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The DFT size in OFDM demodulation is usually matched to the DFT size in the modulation process. This makes modulation/demodulation simple where each FFT bin (i.e., sample) represents one symbol. What is the impact of taking an arbitrary larger FFT size during the demodulation process (assuming properly sampled based on new DFT size)? Intuition seems to lead you to think that the underlying symbol is now spread across multiple bins. Can you use a larger FFT size and still demodulate the data?

EDIT: sample rate clarification

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  • $\begingroup$ addressed your edit, too. $\endgroup$ – Marcus Müller Jul 22 '20 at 13:28
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What is the impact of taking an arbitrary larger FFT size during the demodulation process?

It doesn't work.

This gets pretty intuitive if you take an arbitrary OFDM introduction and look at the spectrum of OFDM, consisting of overlapping sinc functions: you need to hit exactly that raster, or you don't see the individual channels, but an undisambiguable mishmash of carriers.

Using a larger FFT at the same sample rate can't work: don't forget that the FFT is just a DFT. A DFT maps vectors of a specific length N from time domain to frequency domain vectors of exactly the same size. So, a larger FFT length simply needs more time domain samples. But your OFDM symbol is as as many samples long as the transmit FFT was.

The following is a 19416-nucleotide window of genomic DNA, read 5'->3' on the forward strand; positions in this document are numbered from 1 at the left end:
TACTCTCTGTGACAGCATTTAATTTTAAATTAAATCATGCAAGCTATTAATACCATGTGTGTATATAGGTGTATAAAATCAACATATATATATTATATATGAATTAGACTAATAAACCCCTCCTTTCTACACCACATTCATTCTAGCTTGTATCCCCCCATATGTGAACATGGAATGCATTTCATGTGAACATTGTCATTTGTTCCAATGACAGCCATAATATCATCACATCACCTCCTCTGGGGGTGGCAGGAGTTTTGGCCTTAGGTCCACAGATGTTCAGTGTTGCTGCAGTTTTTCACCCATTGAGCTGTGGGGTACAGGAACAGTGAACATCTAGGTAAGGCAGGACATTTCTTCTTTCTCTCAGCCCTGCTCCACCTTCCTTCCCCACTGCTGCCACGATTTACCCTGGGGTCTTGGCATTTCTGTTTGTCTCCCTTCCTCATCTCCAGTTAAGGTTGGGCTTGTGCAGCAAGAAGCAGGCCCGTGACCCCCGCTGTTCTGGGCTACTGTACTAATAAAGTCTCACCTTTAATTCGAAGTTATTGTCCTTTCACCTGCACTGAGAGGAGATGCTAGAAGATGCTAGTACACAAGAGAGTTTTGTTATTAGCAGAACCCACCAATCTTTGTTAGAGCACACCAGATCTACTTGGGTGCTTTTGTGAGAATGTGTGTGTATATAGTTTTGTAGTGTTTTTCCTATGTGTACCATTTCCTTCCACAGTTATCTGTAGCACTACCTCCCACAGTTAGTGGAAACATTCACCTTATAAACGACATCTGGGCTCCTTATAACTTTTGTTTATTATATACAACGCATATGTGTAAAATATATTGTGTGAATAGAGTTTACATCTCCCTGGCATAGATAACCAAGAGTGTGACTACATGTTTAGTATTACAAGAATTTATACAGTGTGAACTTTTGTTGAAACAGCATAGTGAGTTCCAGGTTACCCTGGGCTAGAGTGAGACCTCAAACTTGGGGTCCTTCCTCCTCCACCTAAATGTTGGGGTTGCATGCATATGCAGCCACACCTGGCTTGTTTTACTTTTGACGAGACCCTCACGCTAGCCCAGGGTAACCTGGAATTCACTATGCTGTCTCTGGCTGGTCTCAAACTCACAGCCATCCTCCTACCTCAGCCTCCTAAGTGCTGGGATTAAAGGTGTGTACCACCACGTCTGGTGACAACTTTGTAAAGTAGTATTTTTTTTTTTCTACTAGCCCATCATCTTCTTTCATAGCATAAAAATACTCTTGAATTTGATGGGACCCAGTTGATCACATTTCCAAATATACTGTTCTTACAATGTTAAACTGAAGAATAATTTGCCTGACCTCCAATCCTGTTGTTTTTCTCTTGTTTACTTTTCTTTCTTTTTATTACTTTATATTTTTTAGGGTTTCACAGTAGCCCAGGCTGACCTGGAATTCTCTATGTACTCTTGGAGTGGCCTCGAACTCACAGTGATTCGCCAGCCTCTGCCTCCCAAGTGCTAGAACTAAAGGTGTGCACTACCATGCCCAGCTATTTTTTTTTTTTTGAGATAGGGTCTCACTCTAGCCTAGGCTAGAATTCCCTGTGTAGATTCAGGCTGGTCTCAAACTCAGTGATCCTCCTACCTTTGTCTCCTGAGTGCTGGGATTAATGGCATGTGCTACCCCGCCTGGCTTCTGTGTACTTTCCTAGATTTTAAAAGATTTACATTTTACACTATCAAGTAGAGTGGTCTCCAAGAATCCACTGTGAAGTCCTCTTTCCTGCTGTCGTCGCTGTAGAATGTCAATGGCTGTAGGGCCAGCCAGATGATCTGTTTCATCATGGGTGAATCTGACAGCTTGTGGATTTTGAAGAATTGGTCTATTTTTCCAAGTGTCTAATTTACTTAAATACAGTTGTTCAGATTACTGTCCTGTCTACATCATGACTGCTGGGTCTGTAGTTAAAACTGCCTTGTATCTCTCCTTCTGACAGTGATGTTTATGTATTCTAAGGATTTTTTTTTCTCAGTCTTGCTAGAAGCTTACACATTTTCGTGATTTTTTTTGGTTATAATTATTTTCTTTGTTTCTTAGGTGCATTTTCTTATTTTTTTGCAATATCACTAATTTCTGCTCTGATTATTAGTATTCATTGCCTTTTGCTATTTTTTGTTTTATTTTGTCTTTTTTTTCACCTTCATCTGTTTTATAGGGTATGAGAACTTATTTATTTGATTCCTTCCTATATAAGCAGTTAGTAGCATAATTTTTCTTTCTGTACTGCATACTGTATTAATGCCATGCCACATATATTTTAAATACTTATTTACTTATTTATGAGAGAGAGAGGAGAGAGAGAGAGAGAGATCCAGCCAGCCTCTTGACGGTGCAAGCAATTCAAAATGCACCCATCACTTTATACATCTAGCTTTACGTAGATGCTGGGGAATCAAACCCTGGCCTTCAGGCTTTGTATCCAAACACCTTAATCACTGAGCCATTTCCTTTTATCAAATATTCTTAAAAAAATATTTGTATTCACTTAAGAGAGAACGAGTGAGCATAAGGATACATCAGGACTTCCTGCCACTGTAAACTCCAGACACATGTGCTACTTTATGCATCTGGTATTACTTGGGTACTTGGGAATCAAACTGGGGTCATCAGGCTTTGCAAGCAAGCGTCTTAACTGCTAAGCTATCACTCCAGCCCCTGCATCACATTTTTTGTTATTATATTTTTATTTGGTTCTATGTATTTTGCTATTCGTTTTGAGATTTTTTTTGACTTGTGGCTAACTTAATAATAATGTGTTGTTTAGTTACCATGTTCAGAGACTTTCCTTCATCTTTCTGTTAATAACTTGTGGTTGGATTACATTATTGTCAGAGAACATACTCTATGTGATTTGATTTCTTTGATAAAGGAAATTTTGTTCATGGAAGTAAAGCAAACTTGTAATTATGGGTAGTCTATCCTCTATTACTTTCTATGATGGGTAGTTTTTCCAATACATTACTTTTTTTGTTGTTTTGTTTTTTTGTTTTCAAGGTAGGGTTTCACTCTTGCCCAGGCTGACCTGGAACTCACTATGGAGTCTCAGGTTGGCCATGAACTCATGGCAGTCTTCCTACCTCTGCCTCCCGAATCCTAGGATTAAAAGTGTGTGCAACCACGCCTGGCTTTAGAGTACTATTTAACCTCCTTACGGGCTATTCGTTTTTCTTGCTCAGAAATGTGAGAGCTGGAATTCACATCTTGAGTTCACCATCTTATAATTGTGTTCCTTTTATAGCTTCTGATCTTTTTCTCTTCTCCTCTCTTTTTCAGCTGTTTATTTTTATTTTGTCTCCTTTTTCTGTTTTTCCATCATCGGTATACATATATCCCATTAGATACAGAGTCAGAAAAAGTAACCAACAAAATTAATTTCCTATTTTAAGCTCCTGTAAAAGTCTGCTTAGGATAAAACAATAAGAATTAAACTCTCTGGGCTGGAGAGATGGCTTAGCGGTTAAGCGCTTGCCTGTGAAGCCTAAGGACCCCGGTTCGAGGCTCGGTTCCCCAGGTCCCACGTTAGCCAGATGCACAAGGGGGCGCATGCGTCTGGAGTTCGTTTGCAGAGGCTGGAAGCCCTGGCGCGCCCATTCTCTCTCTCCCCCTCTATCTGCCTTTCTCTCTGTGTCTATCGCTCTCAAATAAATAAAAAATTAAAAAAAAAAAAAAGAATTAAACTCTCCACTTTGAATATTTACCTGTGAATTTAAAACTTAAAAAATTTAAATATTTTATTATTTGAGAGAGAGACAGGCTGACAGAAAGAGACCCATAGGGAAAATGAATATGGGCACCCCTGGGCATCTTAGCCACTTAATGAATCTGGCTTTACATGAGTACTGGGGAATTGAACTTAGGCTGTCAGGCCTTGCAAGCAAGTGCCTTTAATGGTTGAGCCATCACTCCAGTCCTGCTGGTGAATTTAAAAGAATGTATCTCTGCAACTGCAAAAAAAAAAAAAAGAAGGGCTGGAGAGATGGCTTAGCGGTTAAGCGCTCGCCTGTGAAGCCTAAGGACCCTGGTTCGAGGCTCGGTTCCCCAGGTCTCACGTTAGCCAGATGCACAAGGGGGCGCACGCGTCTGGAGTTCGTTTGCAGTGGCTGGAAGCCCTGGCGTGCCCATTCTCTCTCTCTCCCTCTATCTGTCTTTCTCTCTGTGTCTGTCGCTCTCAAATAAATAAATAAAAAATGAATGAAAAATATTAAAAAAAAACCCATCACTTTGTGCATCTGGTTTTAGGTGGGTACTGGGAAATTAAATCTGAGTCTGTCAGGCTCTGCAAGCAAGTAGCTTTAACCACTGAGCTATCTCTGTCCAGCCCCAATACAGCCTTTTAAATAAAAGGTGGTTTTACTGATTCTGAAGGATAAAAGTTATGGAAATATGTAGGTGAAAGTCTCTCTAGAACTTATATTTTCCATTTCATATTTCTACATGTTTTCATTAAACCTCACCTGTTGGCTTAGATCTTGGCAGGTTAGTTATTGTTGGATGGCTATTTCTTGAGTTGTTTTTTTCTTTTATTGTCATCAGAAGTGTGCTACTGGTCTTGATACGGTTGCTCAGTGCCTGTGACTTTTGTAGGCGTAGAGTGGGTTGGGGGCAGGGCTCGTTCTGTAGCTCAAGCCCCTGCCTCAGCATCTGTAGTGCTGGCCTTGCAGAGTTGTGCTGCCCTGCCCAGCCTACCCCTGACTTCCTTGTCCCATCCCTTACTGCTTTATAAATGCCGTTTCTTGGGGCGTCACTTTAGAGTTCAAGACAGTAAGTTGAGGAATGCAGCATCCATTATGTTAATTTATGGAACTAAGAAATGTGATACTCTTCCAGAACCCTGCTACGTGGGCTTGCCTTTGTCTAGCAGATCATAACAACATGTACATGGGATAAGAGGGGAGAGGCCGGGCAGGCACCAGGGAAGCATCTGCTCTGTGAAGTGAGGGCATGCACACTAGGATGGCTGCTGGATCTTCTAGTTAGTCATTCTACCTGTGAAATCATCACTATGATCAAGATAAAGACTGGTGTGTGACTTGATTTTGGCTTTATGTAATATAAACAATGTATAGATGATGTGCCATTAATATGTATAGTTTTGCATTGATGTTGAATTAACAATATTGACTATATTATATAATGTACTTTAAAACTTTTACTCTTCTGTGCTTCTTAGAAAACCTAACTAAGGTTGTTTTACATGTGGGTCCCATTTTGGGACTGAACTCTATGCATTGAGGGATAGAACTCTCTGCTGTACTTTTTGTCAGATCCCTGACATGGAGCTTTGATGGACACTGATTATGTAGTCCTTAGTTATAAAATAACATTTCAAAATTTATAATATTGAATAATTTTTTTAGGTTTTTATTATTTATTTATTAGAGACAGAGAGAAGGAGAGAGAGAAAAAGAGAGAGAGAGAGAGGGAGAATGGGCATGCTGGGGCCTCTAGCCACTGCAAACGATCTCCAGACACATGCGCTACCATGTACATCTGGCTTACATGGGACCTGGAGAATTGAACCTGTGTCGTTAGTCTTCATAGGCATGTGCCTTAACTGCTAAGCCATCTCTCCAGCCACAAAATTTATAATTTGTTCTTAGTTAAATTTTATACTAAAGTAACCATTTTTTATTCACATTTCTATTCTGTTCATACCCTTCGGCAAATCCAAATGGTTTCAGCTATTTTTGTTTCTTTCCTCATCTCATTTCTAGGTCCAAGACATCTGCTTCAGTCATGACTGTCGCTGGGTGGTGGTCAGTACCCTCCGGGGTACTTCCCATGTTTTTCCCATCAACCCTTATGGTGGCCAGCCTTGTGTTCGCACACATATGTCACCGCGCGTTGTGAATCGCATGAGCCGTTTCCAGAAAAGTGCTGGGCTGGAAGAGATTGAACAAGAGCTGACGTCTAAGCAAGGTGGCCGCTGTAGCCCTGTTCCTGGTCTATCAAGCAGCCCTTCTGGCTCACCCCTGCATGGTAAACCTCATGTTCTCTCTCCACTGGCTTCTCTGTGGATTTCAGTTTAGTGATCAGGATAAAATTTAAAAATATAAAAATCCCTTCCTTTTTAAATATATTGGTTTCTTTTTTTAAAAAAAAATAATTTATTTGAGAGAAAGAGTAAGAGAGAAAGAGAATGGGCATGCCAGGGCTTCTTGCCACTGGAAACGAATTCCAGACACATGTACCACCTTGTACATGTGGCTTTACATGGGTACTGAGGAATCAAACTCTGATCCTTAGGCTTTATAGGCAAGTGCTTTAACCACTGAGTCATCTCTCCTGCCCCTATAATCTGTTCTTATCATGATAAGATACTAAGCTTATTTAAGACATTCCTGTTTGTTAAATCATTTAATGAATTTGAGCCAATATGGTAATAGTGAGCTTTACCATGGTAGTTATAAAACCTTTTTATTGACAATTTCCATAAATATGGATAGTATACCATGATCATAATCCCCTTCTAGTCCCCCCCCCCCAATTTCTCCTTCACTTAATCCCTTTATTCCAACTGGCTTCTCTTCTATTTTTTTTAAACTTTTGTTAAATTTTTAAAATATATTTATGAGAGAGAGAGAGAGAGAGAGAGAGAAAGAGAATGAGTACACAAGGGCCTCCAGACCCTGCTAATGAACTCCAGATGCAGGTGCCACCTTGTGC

So, no, you can't use any other FFT size, sensibly.

You'd have to increase the sample rate by the same integer factor that you've increased the FFT size.

But that would only yield an FFT where all but the original bins are only noise, so you'd have won nothing.

(This is actually done in some OFDM systems to have more headroom for frequency synchronization, but it's not desirable if you don't have a frequency offset larger than your outer guard carriers.)

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  • $\begingroup$ So assuming an integer multiple DFT size and proper sample rate, which bin would you take the symbol from? Would you average them? $\endgroup$ – BigBrownBear00 Jul 22 '20 at 13:12
  • $\begingroup$ no, no averaging. just take the right bins, throw away the rest. The thing about OFDM is the orthogonality of all other carriers: they contain nothing of the transmitted carriers at all. $\endgroup$ – Marcus Müller Jul 22 '20 at 13:29

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